Russian Calendar

Category Results

Taking Stock
November 01, 2018

Taking Stock

A look back at year end stock-taking, at changes that have been promised in years past, and promises that have been un-kept.

September and October
September 01, 2018

September and October

Stepping through hundreds of years of history, we look back at signal events that have occurred in these fall months.

The August Curse
July 01, 2018

The August Curse

Since the Bolshevik Revolution struck, Russia has had a particularly cursed experience with the month of August.

May & June
May 01, 2018

May & June

In which we look back at spring events that have shaped Russian history in years ending in 8.

Russian March
March 01, 2018

Russian March

In which we look back and turning points in March: in 1918, 1953, and (perhaps) 2018. The season of thaw and the onset of spring is fraught with omens.

Heir Abhorrent
January 01, 2018

Heir Abhorrent

On February 3, 1718, Emperor Peter I issued a manifesto depriving Alexei, his son by his first wife, of the right to succeed him to the throne.

The Historian
January 01, 2018

The Historian

February 1, 1818 was a milestone in the history of Russian culture, marking the release of the first eight volumes of Nikolai Karamzin’s History of the Russian State.

1917 Diary
November 01, 2017

1917 Diary

All this year, in connection with the centennial of the 1917 revolutions, Calendar has offered readers a view of that year through the eyes of contemporaries. This issue we conclude the series with a look at what was going on in the pivotal months of November and December 1917.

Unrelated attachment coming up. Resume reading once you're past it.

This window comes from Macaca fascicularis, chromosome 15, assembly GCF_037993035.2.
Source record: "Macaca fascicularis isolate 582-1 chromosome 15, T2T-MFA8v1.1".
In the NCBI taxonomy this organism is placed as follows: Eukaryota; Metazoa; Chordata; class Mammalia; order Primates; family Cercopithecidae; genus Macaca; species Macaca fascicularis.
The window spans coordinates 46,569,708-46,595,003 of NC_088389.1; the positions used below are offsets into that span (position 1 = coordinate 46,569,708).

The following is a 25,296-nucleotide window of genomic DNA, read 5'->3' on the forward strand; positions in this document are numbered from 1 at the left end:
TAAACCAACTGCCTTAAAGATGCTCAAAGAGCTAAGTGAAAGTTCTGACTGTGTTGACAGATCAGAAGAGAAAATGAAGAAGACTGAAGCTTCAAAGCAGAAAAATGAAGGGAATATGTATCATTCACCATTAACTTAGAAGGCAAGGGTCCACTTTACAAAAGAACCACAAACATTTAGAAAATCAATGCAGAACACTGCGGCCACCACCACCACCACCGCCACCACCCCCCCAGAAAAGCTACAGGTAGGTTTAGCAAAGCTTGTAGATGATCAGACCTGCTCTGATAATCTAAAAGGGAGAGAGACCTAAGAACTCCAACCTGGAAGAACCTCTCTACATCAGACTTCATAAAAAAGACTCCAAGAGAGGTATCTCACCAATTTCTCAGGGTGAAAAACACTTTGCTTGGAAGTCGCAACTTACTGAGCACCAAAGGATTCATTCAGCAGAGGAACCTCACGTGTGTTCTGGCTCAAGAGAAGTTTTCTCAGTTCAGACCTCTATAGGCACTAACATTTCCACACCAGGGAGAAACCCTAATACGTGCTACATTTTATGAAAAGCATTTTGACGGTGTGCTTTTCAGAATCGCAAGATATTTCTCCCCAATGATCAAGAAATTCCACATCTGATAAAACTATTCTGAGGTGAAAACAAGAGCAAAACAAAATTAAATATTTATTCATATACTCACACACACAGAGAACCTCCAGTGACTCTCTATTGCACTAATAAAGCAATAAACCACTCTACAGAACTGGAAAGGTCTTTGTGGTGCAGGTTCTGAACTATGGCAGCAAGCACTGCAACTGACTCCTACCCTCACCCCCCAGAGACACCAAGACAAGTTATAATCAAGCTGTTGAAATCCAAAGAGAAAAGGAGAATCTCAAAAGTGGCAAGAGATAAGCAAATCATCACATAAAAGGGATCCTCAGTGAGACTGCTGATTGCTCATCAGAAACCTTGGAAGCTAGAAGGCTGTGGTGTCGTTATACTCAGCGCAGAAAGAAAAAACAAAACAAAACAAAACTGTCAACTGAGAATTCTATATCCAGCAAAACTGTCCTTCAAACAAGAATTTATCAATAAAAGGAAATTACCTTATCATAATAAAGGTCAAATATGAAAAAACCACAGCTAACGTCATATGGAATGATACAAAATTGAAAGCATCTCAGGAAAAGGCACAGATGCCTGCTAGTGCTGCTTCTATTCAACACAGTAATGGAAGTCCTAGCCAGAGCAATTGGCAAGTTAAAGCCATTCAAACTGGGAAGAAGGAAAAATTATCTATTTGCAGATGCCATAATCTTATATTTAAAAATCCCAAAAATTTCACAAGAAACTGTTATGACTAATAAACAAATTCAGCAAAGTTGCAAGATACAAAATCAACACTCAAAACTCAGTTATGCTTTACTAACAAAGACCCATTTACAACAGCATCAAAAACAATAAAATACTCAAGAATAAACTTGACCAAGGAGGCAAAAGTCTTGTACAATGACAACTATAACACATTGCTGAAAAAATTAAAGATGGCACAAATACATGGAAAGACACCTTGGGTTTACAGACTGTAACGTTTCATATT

1917 Diary
September 01, 2017

1917 Diary

In which we look at the events of 1917 through the words and works of the politicians, artists, and luminaries living through them.

1917 Diary
July 01, 2017

1917 Diary

In which we look at the revolutionary year through the eyes of the people living through it. In this issue, the politicians, the tsar, and Alexander Blok.

1917 Diary
May 01, 2017

1917 Diary

In which we look at the revolutionary year through the eyes of the people living through it.

 

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EVENTS FOR RUSSOPHILES

Martin Roemers: Relics of the Cold War
April 10, 2022 to October 23, 2022

Martin Roemers: Relics of the Cold War

Wende Museum | Culver City, CA

On view in the Wende’s West Gallery and garden, this exhibition presents work by Dutch photographer Martin Roemers from 1998 through 2009, when he captured the structural and topographic remnants of the Cold War in both the East and West over an eleven-year period.

Russian-Language Gallery Tour
February 22, 2022 to February 22, 2032

Russian-Language Gallery Tour

Brooklyn Museum | Brooklyn, NY

Russian-language tour exploring our collection in depth, second Sunday of each month at 1 pm. Free, reservations required

A Few of Our Books

The Best of Russian Life

The Best of Russian Life

We culled through 15 years of Russian Life to select readers’ and editors’ favorite stories and biographies for inclusion in a special two-volume collection. Totalling over 1100 pages, these two volumes encompass some of the best writing we have published over the last two decades, and include the most timeless stories and biographies – those that can be read again and again.
Murder at the Dacha

Murder at the Dacha

Senior Lieutenant Pavel Matyushkin has a problem. Several, actually. Not the least of them is the fact that a powerful Soviet boss has been murdered, and Matyushkin's surly commander has given him an unreasonably short time frame to close the case.